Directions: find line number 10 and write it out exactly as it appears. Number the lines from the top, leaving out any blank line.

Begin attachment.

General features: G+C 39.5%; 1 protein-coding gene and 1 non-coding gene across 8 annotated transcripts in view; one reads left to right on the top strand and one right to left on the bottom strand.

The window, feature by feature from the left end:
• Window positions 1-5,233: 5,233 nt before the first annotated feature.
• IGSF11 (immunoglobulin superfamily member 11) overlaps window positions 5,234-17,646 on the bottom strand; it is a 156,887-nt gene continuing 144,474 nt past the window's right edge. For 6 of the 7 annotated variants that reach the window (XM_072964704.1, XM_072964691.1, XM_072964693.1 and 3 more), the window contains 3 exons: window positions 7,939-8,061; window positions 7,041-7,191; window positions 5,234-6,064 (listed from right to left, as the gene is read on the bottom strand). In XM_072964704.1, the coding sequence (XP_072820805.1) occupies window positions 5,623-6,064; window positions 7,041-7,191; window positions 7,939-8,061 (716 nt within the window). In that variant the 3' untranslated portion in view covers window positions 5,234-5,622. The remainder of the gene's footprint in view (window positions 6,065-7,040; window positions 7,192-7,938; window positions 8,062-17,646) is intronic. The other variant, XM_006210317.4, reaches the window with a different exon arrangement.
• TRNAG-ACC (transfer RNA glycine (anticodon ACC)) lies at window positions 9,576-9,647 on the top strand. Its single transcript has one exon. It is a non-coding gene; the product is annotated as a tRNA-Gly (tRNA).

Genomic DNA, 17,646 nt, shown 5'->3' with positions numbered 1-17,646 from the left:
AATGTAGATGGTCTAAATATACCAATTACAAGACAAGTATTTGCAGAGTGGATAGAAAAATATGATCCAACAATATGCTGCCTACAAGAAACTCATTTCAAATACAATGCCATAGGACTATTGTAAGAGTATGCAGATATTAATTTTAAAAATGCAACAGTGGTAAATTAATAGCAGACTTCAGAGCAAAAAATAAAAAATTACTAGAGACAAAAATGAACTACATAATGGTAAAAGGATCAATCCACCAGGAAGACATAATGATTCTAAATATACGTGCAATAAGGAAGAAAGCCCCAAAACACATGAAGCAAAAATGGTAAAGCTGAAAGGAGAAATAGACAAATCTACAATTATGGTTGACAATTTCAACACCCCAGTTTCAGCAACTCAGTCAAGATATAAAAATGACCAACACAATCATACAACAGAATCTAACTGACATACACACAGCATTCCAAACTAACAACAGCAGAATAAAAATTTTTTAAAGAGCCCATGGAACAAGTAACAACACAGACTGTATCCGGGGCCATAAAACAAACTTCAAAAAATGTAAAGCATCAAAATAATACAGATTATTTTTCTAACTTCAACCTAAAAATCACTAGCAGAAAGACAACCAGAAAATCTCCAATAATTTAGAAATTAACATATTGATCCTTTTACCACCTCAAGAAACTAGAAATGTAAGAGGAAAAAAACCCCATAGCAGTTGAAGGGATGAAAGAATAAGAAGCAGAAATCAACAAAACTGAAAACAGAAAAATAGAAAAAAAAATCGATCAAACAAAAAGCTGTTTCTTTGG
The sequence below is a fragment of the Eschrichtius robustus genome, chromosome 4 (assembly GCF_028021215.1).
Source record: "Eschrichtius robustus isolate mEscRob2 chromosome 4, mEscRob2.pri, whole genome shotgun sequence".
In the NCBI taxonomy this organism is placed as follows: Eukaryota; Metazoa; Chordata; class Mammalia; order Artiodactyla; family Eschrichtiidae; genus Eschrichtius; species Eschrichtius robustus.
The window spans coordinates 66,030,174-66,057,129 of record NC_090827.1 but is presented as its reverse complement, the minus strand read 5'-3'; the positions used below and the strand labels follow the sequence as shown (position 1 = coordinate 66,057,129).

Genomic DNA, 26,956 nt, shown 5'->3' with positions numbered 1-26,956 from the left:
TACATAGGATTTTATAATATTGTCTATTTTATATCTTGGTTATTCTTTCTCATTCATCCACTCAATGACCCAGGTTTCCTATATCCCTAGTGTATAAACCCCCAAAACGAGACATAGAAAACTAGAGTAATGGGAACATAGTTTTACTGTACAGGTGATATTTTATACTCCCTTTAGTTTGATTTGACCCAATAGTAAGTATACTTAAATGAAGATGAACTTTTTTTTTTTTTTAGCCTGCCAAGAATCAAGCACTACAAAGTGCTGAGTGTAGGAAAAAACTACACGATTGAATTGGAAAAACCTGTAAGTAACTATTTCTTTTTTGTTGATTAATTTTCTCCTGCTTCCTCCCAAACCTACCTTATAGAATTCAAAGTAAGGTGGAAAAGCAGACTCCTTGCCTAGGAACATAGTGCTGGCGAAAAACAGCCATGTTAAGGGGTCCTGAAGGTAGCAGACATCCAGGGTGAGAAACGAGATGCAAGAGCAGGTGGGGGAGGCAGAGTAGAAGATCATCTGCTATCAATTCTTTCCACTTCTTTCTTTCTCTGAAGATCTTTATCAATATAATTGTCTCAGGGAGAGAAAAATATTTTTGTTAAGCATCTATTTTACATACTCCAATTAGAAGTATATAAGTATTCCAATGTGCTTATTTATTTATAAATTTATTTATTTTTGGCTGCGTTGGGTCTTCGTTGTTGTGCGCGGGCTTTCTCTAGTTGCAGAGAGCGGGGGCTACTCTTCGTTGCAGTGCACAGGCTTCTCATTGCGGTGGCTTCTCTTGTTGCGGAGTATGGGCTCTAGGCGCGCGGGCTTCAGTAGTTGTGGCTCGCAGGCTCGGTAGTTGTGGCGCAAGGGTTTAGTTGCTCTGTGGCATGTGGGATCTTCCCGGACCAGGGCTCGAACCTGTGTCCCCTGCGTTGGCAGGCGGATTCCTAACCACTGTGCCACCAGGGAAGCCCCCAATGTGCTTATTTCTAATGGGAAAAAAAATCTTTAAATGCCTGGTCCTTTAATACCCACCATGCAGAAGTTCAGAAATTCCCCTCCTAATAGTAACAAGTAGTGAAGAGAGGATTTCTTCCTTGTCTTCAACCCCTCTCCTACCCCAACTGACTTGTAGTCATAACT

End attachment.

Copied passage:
In the NCBI taxonomy this organism is placed as follows: Eukaryota; Metazoa; Chordata; class Mammalia; order Artiodactyla; family Eschrichtiidae; genus Eschrichtius; species Eschrichtius robustus.